Configure Global Settings

The first step in setting up an integration with GitLab issues is configuring the global Issue Tracking System. You can access these settings from Administration > Integrations > Issue Tracking Systems.

  • Define the default configuration, which will apply to all environments and all projects in your FlexDeploy instance. For my example, I will add comments on each successful build and deployment.
    • Build comment pattern: ProjectName + ” v” + ProjectVersion + ” has been built by FlexDeploy \n\n” + ReleaseLink
    • Deploy comment pattern: ProjectName + ” v” + ProjectVersion + ” has been deployed to ” + EnvironmentName + “\n\n” + ReleaseLink
  • Add environment-level configurations. In addition to the comments for every environment, I’ll update the linked ticket status to closed for production deployments.
  • Fill in statuses. GitLab currently only supports open and closed statuses.
  • Optionally set the ticket number pattern. If entered, FlexDeploy will parse the change logs during each build, and link tickets automatically if a ticket number is found in the commit message. In this example, I can enter blogproject-<ticket number> to link a ticket.
Global Issue Tracking System Configuration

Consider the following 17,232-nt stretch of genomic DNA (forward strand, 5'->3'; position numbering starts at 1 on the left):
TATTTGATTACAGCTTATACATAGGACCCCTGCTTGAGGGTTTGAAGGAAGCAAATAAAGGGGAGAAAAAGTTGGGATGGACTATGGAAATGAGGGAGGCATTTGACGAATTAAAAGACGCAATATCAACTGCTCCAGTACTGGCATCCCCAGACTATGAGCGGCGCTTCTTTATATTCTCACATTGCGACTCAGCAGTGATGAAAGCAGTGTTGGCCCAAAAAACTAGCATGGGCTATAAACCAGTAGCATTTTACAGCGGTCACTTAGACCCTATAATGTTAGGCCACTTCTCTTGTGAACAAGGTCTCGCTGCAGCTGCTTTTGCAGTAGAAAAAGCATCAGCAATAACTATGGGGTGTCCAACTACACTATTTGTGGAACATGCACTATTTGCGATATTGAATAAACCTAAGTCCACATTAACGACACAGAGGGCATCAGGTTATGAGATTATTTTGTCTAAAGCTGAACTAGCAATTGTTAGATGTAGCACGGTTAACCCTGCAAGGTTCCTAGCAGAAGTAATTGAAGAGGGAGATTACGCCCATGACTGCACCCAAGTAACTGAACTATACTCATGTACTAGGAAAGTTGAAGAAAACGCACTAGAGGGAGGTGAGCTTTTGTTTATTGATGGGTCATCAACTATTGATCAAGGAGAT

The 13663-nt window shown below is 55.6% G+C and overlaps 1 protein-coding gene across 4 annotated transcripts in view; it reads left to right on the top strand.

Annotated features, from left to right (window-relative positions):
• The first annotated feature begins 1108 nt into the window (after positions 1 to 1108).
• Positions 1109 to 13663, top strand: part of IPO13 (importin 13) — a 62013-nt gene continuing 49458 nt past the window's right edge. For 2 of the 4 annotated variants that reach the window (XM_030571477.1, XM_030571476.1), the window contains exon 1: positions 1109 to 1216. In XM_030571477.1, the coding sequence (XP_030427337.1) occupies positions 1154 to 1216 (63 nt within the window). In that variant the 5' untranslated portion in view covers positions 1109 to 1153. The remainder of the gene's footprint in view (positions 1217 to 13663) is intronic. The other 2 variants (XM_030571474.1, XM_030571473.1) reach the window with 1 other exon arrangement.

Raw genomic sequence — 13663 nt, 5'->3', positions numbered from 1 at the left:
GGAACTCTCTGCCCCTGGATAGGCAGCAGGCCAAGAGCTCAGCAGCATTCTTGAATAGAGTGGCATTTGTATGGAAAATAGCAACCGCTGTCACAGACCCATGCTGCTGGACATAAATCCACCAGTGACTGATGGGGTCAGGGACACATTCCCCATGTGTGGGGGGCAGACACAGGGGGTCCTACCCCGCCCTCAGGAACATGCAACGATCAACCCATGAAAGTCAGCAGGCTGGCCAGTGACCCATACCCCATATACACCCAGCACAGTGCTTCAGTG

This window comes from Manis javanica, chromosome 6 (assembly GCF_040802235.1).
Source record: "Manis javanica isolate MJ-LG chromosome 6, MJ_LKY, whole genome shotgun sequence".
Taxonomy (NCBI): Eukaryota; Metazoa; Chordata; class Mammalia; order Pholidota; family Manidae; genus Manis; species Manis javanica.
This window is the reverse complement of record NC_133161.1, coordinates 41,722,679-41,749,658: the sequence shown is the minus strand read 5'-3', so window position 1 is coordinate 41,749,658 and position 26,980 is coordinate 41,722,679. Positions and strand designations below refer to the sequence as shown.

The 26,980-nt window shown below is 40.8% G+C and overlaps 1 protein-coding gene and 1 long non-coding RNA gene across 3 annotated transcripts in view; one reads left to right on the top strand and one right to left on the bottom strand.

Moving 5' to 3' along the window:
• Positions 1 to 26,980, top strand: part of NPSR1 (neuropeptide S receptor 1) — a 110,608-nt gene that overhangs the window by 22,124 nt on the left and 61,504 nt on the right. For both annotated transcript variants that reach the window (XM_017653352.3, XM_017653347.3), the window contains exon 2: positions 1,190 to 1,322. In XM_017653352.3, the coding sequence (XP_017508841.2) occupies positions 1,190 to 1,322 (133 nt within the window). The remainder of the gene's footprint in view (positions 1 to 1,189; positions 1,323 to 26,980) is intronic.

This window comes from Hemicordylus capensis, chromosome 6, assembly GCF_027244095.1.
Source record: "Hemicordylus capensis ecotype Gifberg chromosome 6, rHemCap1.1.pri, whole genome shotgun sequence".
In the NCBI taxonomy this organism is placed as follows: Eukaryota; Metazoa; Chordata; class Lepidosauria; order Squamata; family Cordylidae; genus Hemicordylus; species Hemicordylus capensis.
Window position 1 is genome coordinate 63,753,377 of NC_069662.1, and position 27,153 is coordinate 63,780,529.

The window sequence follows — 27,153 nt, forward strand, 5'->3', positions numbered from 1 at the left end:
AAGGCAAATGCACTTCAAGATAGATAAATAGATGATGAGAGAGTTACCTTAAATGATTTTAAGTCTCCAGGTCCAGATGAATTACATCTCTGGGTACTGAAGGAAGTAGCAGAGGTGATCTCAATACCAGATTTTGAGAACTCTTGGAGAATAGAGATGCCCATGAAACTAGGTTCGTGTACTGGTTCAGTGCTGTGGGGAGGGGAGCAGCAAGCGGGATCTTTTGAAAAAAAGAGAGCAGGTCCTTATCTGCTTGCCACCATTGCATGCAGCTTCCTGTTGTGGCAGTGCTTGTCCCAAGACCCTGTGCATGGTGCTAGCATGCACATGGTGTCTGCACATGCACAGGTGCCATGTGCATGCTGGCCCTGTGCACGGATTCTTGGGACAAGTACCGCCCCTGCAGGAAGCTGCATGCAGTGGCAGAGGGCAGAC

Global Issue Tracking System Configuration

GitLab Integration Instance

Next, we will create an issue tracking instance that defines the connection details for GitLab. Start by navigating to Topology > Integrations > Issue Tracking. Then, create a new instance and fill in the required properties.

GitLab Issue Tracking Instance

GitLab Issue Tracking Instance

Add Issue Tracking to the Project

Finally, add issue tracking settings to each project you would like to integrate with. For my Blog Project, I will simply associate my GitLab instance to the project. We have the option of using the global settings defined earlier or overriding those settings by project.

Adding issue tracking to a project

Adding issue tracking to a project

Trying Out the Integration

Now, we’re ready to test the integration. I will start by adding a new file to my GitLab repository.